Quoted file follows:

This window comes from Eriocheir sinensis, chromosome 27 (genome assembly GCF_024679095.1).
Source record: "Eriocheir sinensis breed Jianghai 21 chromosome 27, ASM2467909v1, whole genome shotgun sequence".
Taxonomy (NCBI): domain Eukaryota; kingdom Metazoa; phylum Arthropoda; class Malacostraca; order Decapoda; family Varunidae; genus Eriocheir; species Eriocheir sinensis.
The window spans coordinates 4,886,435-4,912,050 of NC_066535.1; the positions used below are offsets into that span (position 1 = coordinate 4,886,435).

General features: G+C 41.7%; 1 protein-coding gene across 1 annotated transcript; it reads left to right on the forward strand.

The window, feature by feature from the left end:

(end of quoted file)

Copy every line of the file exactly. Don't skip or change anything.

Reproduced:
This window comes from Eriocheir sinensis, chromosome 27 (genome assembly GCF_024679095.1).
Source record: "Eriocheir sinensis breed Jianghai 21 chromosome 27, ASM2467909v1, whole genome shotgun sequence".
Taxonomy (NCBI): domain Eukaryota; kingdom Metazoa; phylum Arthropoda; class Malacostraca; order Decapoda; family Varunidae; genus Eriocheir; species Eriocheir sinensis.
The window spans coordinates 4,886,435-4,912,050 of NC_066535.1; the positions used below are offsets into that span (position 1 = coordinate 4,886,435).

General features: G+C 41.7%; 1 protein-coding gene across 1 annotated transcript; it reads left to right on the forward strand.

The window, feature by feature from the left end: